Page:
Why is it that the moment a nobody author accidentally writes a besteller, he or she immediately decides to continue in the same direction with the given bestseller’s sequel? Is it some king of diluted self-confidence? Is it all about money and fame? Or is it something else?

I do not know the answer but I do know one thing – the sequels for such bestsellers are more or less absolute distaster. Committed by Elizabeth Gilbert is a very good example of that. After the amazing Eat Pray Love, which became every woman’s guide towards pleasure and devotion, which make females around the world believe in themselves and in their right for happiness, Gilbert ruined all that great work with her sequel. Committed is by far (and I am not exaggerating here) the worst piece of non-fiction (and fiction for that matter) that I have read for a long time. I adored Eat Pray Love and I was amazed by Gilbert’s style, sense of humour, and originality. That is why I didn’t hesitate to order the sequel. Worst money spent ever. I want them back.

In Committed the reader meets Liz and her lover Felipe two years after they became a couple. Felipe is refused entry in the USA and the only way to get pass the Homeland Security regulations is for them to get married. Skeptical about marriage (as we learn in the first book), Gilbert decides to investigate the topic and “find peace with it”. I hope she did, but I couldn’t find any peace with her writing. I was just irritated and disappointed.

Committed is basically a trivia about marriage. Elizabeth Gilbert pours out an enormous amount of information about marriage, its history, its customs, and its traditions. Finally (how useful) she gets to the conclusion that after all marriage is not that bad. She twists information and data to make it work for her case, she scores points for and against marriage, but at the end she is forced to get married by law, whether she likes it or not. It seems to me as the popular fable about the fox and the grapes. The fox can’t get the grapes so it is not delicious any more. In the same way, Gilbert is forced to get married and she is determined to convince herself (and the readers) that despite her criticisms against marriage in the first book (and her solemn vow that she will not ever marry) after all marriage is actually great. At the end, she even arrives at the conclusion that marriage is a form of protest agains authorities that attempt to control the masses. I do not even want to start on how she arrived at that conclusion but it is obvious she is trying to justify her actions.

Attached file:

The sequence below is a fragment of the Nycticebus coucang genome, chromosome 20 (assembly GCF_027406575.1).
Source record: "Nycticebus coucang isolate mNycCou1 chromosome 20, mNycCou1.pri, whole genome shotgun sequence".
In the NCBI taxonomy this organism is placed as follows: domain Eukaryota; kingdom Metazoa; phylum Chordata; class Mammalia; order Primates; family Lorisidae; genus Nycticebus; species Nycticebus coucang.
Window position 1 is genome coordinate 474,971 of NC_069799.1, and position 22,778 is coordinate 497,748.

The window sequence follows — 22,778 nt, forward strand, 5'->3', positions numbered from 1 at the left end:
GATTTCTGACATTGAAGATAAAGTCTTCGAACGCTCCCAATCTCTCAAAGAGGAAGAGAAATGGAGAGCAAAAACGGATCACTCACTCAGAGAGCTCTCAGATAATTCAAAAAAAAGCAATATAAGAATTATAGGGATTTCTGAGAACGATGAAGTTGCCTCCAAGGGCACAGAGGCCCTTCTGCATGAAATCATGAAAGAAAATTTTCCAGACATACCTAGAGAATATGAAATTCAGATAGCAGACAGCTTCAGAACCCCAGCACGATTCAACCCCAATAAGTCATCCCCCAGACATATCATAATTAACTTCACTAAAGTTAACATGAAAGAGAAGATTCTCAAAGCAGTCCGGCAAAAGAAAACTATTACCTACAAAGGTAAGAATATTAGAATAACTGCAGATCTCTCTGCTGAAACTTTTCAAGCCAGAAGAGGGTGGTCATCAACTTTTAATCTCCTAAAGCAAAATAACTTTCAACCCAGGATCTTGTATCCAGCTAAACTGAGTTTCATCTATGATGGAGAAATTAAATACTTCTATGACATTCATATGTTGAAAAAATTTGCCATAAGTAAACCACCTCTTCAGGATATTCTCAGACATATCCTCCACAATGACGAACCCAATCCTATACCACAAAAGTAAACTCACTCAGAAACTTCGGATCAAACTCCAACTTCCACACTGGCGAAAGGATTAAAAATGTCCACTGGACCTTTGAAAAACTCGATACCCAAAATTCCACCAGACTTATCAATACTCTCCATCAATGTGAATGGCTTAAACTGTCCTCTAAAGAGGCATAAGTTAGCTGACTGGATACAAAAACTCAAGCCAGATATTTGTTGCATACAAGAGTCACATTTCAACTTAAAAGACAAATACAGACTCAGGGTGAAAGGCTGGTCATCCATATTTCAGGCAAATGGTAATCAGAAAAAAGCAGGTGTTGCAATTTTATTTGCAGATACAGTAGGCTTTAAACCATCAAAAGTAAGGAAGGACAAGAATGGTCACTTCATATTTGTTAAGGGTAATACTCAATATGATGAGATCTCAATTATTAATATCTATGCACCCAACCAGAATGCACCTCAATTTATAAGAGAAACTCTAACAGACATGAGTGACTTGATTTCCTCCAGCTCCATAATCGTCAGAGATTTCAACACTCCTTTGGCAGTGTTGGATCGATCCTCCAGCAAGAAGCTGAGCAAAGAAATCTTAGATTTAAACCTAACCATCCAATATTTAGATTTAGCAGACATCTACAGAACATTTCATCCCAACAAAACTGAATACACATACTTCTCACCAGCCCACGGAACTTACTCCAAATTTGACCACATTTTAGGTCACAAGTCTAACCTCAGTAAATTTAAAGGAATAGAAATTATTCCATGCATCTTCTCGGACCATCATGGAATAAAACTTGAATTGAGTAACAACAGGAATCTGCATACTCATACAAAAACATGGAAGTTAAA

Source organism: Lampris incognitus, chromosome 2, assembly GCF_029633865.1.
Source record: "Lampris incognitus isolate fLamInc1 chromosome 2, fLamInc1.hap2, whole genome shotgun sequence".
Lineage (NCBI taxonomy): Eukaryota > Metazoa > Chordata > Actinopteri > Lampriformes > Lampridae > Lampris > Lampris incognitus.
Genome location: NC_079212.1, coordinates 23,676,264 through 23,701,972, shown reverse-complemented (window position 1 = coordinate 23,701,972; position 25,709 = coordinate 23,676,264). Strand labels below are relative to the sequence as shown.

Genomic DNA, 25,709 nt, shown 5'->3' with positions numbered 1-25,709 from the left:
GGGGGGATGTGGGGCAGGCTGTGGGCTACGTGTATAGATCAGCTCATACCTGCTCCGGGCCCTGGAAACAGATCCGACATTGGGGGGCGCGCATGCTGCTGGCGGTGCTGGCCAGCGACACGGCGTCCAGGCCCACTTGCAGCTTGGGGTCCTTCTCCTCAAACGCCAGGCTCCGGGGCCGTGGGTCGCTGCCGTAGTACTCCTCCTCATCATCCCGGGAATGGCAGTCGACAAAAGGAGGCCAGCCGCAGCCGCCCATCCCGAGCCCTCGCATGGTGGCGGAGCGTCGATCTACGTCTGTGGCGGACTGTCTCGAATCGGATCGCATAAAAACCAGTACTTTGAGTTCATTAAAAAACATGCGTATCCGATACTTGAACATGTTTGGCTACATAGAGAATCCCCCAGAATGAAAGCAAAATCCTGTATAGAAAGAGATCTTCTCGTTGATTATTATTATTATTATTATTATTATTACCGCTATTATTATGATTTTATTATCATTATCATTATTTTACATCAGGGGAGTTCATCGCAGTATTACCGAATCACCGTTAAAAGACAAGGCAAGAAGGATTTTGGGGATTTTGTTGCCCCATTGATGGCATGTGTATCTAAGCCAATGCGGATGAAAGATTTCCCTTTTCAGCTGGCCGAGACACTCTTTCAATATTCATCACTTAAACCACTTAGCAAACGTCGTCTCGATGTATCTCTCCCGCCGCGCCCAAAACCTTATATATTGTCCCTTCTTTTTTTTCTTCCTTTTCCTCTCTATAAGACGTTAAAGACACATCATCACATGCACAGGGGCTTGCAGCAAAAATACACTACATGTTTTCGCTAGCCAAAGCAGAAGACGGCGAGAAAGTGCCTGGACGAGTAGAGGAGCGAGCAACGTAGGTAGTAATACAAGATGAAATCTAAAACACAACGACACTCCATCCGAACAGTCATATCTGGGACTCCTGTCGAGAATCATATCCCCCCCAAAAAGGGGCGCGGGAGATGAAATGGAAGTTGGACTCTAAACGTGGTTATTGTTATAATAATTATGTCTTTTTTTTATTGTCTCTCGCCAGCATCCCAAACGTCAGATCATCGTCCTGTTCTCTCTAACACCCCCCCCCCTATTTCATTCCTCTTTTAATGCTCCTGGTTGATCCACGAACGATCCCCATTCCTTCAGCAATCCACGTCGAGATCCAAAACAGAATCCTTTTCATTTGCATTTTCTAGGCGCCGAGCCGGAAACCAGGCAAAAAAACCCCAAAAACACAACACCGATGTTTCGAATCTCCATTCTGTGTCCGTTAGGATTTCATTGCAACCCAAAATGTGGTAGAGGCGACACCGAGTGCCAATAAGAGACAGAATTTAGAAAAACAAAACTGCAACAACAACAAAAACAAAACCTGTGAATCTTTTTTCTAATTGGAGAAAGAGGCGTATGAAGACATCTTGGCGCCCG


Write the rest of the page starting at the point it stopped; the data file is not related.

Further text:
Why don’t give us to it straight – if she wants Felipe to live in the US, she has to marry him. She is forced to do so, so she does it. Enough of this bullshit that at the end the reason is that she wants to. No, she doesn’t want and if it weren’t for the Homeland Security she never would marry. And I wouldn’t have pushed myself to read Committed.

The only thing Committed did was ruin the pleasure I had from reading Eat Pray Love. For the sake of it, I refuse to accept that whoever wrote a brilliant insightful and clever book such as Eat Pray Love can end up with such a weak nonfiction literature piece. For me, the only thing that Elizabeth Gilbert ever wrote remains Eat Pray Love.